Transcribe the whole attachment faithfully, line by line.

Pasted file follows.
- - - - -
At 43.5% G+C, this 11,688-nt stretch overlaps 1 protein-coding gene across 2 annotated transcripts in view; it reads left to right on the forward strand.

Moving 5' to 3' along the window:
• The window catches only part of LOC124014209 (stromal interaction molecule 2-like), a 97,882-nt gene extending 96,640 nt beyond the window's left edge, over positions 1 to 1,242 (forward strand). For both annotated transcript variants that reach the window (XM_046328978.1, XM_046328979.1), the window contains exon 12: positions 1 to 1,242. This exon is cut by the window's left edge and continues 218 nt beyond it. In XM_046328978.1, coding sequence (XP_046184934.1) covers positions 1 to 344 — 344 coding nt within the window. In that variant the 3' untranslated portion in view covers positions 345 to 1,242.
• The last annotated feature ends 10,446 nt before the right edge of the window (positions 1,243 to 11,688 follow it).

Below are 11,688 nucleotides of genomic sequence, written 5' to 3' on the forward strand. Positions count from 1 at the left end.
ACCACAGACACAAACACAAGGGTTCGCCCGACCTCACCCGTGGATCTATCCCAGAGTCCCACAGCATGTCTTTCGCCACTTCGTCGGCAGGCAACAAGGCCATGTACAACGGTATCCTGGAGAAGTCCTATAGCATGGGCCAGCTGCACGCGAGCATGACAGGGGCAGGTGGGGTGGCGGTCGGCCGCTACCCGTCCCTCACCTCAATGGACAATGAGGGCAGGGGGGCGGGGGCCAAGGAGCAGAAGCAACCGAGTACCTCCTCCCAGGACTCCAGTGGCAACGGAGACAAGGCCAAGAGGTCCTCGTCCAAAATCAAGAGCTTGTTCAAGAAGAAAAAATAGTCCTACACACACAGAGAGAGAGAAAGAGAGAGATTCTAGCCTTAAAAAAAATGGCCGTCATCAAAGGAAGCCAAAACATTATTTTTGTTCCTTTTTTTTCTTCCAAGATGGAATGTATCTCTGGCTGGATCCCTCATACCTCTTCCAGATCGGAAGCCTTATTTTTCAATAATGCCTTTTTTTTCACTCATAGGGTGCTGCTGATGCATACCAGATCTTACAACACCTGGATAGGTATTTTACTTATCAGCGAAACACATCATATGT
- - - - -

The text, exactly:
At 43.5% G+C, this 11,688-nt stretch overlaps 1 protein-coding gene across 2 annotated transcripts in view; it reads left to right on the forward strand.

Moving 5' to 3' along the window:
• The window catches only part of LOC124014209 (stromal interaction molecule 2-like), a 97,882-nt gene extending 96,640 nt beyond the window's left edge, over positions 1 to 1,242 (forward strand). For both annotated transcript variants that reach the window (XM_046328978.1, XM_046328979.1), the window contains exon 12: positions 1 to 1,242. This exon is cut by the window's left edge and continues 218 nt beyond it. In XM_046328978.1, coding sequence (XP_046184934.1) covers positions 1 to 344 — 344 coding nt within the window. In that variant the 3' untranslated portion in view covers positions 345 to 1,242.
• The last annotated feature ends 10,446 nt before the right edge of the window (positions 1,243 to 11,688 follow it).

Below are 11,688 nucleotides of genomic sequence, written 5' to 3' on the forward strand. Positions count from 1 at the left end.
ACCACAGACACAAACACAAGGGTTCGCCCGACCTCACCCGTGGATCTATCCCAGAGTCCCACAGCATGTCTTTCGCCACTTCGTCGGCAGGCAACAAGGCCATGTACAACGGTATCCTGGAGAAGTCCTATAGCATGGGCCAGCTGCACGCGAGCATGACAGGGGCAGGTGGGGTGGCGGTCGGCCGCTACCCGTCCCTCACCTCAATGGACAATGAGGGCAGGGGGGCGGGGGCCAAGGAGCAGAAGCAACCGAGTACCTCCTCCCAGGACTCCAGTGGCAACGGAGACAAGGCCAAGAGGTCCTCGTCCAAAATCAAGAGCTTGTTCAAGAAGAAAAAATAGTCCTACACACACAGAGAGAGAGAAAGAGAGAGATTCTAGCCTTAAAAAAAATGGCCGTCATCAAAGGAAGCCAAAACATTATTTTTGTTCCTTTTTTTTCTTCCAAGATGGAATGTATCTCTGGCTGGATCCCTCATACCTCTTCCAGATCGGAAGCCTTATTTTTCAATAATGCCTTTTTTTTCACTCATAGGGTGCTGCTGATGCATACCAGATCTTACAACACCTGGATAGGTATTTTACTTATCAGCGAAACACATCATATGT